How the Master Craftsmen have Created the Most Incredible Japanese Hand Tool.
The modern Kanna is made of essentially only 4 parts, the dai or body of the plane, most often made of shiragashi (Japanese white oak), the blade made of very hard steel laminated to a softer iron or steel backing, the osae-gane (lit; control iron ~ chip breaker) and osae-bou chip breaker pin. While the number of parts is already low, the chip breaker and it’s pin can be considered superfluous in a well tuned kanna reducing the number of parts to a scant two, blade and body. It has been said that “a plane is only a blade holder”, and in the case of a kanna, it would appear that the saying has significant merit.
However simple a kanna may appear to be, it is very much a study of subtlety. The devil, they say, is in the details.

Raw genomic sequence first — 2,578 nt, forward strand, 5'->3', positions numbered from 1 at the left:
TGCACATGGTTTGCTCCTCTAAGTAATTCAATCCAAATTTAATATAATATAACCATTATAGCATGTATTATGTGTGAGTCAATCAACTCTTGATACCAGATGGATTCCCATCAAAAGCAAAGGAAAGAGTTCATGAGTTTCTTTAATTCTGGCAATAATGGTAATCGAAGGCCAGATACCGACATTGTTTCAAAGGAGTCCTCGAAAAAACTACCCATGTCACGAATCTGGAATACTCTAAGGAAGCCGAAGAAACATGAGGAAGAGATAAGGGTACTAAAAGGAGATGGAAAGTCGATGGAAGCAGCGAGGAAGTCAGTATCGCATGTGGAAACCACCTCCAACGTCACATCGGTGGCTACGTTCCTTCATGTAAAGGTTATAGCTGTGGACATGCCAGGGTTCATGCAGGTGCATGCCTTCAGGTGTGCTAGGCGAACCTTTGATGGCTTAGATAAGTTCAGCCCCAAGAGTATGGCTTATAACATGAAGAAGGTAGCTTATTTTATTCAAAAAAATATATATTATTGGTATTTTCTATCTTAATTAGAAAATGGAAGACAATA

Starting with the wooden dai, chosen to be economical of material, economical of effort, easy to adjust as needed and replaced without emotion when required.
The blade, thick and solid to add mass to the blade and prevent any chance of chatter, laminated with a small section of hard steel and main section of soft iron to allow easy sharpening and hollowed on the back side so that little of that hard steel needs to be abraded when sharpening and also allow the shaving to pass by without undue hindrance.
The chip breaker, again elemental often being little more than a bent piece of steel or iron, also laminated in the case of better kanna, there are no frills.
The pin, no more than a steel rod, precisely positioned in the body.
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